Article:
Public-style private deals, or private company M&A deals that have risk allocation constructs that are similar to public company acquisitions, are increasingly being seen in Canada, especially in large and high profile private equity transactions, writes Shahir Guindi, national co-chair of Osler, Hoskin & Harcourt LLP. As a result, sellers have sometimes been able to insist on placing more risk on the buyer. In a PE Hub Canada feature article, Guindi says it’s important for PE firms and other buyers to understand the implications of this trend, and for sellers to understand the opportunity.
In today’s intensely competitive deal climate, auctions are difficult to avoid, writes Shahir Guindi, national co-chair of Osler, Hoskin & Harcourt LLP. In looking to stand out from a crowd of bidders, private equity firms should be strategic and proactive in their approach, including to help differentiate themselves and increase their likelihood of a successful deal. In a PE Hub Canada feature article, Guindi outlines four strategies that can give PE buyers a competitive advantage in a typical auction process.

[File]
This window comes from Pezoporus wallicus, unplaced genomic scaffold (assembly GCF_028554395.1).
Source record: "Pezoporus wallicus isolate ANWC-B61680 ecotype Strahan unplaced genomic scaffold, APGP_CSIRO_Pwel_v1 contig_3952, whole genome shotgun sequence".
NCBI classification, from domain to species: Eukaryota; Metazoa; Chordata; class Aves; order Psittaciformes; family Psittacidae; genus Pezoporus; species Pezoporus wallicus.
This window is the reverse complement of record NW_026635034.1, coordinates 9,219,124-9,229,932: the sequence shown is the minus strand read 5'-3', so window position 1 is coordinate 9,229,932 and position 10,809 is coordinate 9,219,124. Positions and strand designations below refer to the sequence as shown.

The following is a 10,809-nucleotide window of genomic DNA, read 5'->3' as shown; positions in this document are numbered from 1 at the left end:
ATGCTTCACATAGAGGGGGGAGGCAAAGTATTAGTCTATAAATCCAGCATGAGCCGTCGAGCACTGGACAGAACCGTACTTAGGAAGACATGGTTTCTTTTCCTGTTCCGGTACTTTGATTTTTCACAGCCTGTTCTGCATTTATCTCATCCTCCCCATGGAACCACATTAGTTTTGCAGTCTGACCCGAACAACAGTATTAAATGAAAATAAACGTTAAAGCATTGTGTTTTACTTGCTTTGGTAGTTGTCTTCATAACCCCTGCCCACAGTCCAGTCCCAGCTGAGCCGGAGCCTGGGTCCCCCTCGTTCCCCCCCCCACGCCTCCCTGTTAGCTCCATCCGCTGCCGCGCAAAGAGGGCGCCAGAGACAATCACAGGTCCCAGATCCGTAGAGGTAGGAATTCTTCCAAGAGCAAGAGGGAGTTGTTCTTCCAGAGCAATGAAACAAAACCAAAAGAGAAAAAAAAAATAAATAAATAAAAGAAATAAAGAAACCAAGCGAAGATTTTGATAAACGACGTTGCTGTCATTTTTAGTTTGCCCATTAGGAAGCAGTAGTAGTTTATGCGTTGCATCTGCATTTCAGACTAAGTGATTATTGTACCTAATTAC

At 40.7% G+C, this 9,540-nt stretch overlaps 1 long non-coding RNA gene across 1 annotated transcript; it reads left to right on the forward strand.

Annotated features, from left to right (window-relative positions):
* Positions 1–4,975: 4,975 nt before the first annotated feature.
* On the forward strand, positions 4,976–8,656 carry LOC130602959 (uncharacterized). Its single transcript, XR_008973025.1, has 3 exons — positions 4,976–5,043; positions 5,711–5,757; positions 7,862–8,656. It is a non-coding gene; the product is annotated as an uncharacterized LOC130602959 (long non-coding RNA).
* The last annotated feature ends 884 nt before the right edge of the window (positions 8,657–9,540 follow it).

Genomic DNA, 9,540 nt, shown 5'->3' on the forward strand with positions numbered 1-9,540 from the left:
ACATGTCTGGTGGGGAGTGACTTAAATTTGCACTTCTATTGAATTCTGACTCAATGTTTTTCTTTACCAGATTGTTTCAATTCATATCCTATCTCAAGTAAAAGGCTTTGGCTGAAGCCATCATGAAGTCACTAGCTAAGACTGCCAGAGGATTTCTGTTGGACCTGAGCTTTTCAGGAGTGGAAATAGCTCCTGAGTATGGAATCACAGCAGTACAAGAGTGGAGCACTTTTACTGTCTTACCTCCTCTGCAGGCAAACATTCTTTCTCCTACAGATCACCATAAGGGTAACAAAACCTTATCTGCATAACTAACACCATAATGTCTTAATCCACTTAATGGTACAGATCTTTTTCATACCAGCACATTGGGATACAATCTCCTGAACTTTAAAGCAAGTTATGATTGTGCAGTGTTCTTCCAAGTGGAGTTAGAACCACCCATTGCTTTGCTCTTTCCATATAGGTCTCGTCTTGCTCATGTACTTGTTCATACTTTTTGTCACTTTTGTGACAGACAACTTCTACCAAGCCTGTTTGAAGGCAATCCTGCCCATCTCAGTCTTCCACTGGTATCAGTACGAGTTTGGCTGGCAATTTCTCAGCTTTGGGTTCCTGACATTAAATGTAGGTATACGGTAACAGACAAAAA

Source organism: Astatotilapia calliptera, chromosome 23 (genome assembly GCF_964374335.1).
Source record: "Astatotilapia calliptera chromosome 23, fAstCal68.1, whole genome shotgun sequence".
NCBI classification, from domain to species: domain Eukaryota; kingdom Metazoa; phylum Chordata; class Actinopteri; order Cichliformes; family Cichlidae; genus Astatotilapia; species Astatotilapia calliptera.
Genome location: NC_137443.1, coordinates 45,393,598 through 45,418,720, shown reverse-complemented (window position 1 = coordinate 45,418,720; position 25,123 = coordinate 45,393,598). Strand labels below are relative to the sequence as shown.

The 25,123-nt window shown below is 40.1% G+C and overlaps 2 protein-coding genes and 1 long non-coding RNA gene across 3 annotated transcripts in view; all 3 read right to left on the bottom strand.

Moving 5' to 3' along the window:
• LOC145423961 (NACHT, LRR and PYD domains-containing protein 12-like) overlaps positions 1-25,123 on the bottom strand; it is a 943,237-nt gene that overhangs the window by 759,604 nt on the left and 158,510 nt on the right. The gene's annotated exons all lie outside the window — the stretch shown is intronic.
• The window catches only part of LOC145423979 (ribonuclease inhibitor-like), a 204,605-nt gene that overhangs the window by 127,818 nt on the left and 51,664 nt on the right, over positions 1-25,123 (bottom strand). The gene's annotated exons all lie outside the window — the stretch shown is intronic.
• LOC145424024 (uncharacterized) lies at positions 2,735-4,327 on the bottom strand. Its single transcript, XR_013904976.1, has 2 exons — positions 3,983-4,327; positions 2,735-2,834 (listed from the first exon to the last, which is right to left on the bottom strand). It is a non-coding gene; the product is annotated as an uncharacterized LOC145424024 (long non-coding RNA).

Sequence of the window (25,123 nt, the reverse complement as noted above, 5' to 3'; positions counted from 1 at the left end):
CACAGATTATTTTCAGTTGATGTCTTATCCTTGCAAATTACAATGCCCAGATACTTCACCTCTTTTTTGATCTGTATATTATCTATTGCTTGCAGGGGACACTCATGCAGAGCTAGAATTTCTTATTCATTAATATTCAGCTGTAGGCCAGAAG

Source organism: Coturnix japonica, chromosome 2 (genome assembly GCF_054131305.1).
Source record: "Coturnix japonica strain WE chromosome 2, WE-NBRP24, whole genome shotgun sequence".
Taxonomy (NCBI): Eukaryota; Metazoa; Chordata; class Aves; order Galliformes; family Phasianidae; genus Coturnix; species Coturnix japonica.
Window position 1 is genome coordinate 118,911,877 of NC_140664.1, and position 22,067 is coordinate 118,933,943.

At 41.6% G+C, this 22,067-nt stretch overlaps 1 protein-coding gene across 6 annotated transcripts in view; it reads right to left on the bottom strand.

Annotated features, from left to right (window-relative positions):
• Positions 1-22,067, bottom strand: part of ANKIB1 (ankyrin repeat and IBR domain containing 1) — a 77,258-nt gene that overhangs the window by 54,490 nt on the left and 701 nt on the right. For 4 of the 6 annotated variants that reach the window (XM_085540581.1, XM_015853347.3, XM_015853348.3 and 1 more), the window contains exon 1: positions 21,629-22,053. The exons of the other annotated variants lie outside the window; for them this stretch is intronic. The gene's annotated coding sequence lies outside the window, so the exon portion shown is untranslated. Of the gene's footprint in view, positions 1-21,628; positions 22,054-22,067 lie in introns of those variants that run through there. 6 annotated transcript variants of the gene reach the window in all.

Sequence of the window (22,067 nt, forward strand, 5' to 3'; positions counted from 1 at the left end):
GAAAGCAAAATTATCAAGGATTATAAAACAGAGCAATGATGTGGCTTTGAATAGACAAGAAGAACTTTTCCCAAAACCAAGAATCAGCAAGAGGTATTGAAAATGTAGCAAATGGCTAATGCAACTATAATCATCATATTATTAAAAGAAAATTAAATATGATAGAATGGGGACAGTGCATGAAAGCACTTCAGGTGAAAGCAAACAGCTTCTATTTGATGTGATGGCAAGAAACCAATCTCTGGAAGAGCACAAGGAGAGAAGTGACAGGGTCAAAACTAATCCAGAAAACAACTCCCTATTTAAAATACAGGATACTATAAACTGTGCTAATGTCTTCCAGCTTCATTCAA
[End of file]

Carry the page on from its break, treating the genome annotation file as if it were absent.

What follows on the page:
Co-investment was a hot topic at last month’s PartnerConnect East 2018 conference in Boston, writes Shahir Guindi, national co-chair of Osler, Hoskin & Harcourt LLP. That’s because guidance from the SEC on how co-investment opportunities should be allocated by U.S. private equity firms has big implications for American GPs and their investors. In a PE Hub Canada feature article, Guindi argues that while SEC guidance, which calls for written policies and transparency on how GPs designate co-investment rights, does not technically apply in Canada, Canadian GPs should consider proactively how they might comply with the framework.
Recent events at certain venture capital firms in Silicon Valley have brought into focus the importance of VC and private equity firms adopting codes of conduct that explicitly address personal and sexual harassment. In a PE Hub Canada feature article, Osler, Hoskin & Harcourt LLP‘s Shahir Guindi, Chima Ubani, Lauren Tomasich and Steven Dickie argue that strong, clearly defined and enforceable codes of conduct that apply to the workplace environment as well as interactions with portfolio companies should be the baseline for any VC or PE firm doing business in Canada.